Red Hood by Elana K. Arnold – REVIEW
Since her grandmother became her caretaker when she was four years old, Bisou Martel has lived a quiet life in a little house in Seattle. She’s kept mostly to herself. She’s been good.
But then comes the night of homecoming, when she finds herself running for her life over roots and between trees, a fury of claws and teeth behind her.
A wolf attacks. Bisou fights back. A new moon rises. And with it, questions.
About the blood in Bisou’s past, and on her hands as she stumbles home.
About broken boys and vicious wolves.
About girls lost in the woods—frightened, but not alone.
“You never have to do anything that you don’t want to do. You don’t owe James – or anyone – access to your body. Not now. Not ever.”
Elana K. Arnold definitely writes polarising fiction; Damsel caused quite an outrage when it was released as it read more like adult fantasy than the YA fantasy it was marketed as and I think some readers were unprepared for its shocking content. It’s important to remember that these books are meant to make you uncomfortable, to force you to question the world around you, but please be aware of trigger warnings. For me, Red Hood felt more like a YA book due to the high-school protagonist but this doesn’t mean it still wasn’t graphically gory and bloody. Menstruation plays a huge role in this book, linking to feminine power and the appearance of wolfish men. The only issue I had with this was the fact that some women don’t have periods and some men do so it’s not a clearcut indicator of masculine/feminine and nor should it be.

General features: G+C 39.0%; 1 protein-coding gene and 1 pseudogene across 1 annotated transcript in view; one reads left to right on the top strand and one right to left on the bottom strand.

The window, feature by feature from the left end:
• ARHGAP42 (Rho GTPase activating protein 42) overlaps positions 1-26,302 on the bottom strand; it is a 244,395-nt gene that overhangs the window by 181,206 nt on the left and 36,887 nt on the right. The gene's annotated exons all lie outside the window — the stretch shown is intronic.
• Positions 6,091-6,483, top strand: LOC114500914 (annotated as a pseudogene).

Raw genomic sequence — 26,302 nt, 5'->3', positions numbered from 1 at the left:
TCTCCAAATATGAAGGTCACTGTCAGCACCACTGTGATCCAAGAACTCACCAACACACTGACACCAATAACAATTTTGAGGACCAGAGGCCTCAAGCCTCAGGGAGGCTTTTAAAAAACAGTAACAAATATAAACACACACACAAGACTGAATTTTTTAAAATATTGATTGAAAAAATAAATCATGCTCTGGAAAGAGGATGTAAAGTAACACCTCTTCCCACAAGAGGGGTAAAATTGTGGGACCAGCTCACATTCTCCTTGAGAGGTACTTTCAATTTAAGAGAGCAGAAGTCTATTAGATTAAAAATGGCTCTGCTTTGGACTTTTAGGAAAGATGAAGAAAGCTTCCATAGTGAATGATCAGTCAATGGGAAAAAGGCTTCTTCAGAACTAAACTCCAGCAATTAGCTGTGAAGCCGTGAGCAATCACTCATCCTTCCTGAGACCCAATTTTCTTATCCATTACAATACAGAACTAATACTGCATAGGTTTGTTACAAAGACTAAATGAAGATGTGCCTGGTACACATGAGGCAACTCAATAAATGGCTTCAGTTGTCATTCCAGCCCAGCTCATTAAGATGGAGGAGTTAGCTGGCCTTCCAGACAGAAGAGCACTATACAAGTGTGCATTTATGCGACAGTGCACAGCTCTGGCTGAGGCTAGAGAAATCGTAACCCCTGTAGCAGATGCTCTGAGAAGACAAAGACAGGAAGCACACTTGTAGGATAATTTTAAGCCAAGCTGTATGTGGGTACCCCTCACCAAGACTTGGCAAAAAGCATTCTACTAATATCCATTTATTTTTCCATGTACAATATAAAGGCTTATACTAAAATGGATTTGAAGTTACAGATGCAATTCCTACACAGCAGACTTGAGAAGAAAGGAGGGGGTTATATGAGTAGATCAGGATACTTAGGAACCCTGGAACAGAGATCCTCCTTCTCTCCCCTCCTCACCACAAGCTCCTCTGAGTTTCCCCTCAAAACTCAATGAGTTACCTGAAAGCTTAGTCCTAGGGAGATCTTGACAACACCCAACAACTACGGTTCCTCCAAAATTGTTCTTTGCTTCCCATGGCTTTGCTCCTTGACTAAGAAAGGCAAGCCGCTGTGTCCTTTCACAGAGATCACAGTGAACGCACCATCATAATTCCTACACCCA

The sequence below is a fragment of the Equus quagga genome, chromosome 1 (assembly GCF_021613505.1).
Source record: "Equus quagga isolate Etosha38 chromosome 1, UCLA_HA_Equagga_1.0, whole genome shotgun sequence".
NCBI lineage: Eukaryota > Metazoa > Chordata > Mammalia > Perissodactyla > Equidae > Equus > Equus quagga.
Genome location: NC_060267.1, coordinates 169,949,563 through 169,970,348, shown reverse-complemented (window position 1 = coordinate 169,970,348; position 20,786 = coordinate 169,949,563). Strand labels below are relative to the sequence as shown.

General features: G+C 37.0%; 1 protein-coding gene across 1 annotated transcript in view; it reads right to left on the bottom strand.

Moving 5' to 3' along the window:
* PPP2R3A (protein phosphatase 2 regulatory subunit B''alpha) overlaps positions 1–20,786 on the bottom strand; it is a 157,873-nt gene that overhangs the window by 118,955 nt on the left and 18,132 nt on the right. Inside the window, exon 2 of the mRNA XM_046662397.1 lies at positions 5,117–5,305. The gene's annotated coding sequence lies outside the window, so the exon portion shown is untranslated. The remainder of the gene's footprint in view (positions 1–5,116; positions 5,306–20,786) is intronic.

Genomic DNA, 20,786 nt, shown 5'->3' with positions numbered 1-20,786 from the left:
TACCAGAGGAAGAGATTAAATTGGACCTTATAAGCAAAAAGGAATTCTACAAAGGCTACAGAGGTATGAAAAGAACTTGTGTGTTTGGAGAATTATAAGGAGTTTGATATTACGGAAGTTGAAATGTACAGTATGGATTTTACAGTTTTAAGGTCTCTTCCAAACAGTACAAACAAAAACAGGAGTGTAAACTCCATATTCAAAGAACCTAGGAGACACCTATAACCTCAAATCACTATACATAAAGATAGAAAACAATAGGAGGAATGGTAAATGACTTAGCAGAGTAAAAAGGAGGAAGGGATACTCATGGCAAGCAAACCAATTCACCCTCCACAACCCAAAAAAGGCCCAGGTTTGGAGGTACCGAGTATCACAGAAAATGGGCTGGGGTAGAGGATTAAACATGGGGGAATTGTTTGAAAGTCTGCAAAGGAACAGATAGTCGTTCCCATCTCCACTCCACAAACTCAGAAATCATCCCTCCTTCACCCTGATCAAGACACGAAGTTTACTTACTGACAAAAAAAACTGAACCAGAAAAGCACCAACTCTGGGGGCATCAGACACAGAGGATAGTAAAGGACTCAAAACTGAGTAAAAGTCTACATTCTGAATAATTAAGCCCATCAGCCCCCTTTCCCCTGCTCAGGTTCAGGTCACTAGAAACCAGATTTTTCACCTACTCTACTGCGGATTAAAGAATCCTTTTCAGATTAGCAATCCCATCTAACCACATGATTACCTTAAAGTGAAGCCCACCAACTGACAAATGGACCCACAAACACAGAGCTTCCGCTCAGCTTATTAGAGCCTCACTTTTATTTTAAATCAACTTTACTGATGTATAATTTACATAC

“People used to believe that werewolves were created by witches. So, even way back in the fourteenth century, women were being blamed for men’s bad behaviour.”
Bisou is the sixteen-year-old main character whose first period ushers in the action of the book. The author explores the idea that menstruation allows a woman to become more attuned to the world and for certain women to be able to sense danger from men revealed as wolves. Bisou realises she is one of these women who are also keen hunters with a duty to protect other women. Whether you agree that violence is sometimes the only answer to men attacking women will colour your response to this book. The fantasy elements allow the author to incisively comment on toxic masculinity, questioning what makes a wolf, double standards, and misogyny.
“Maybe this is why people make up fables and myths and fairy tales: to fill in gaps. To answer unanswerable questions. To shelter their fears, and their hopes as well.”
Written in the second-person point of view, the narrative tone forces the reader into the action, and is enhanced by compellingly addictive prose. I also appreciated the verse that was interspersed throughout the chapters, further exploring the prevalent themes of the book. Female friendship and solidarity was celebrated, and the group dynamic between Bisou, Keisha and Maggie was wonderful. Mémé was a fantastic character and I loved what she brought to the book. Red Hood is another thought-provoking and timely novel from Elana K. Arnold, questioning toxic masculinity, rape culture, and feminine power. It’s a visceral, bloody and powerful story of how women can change the world.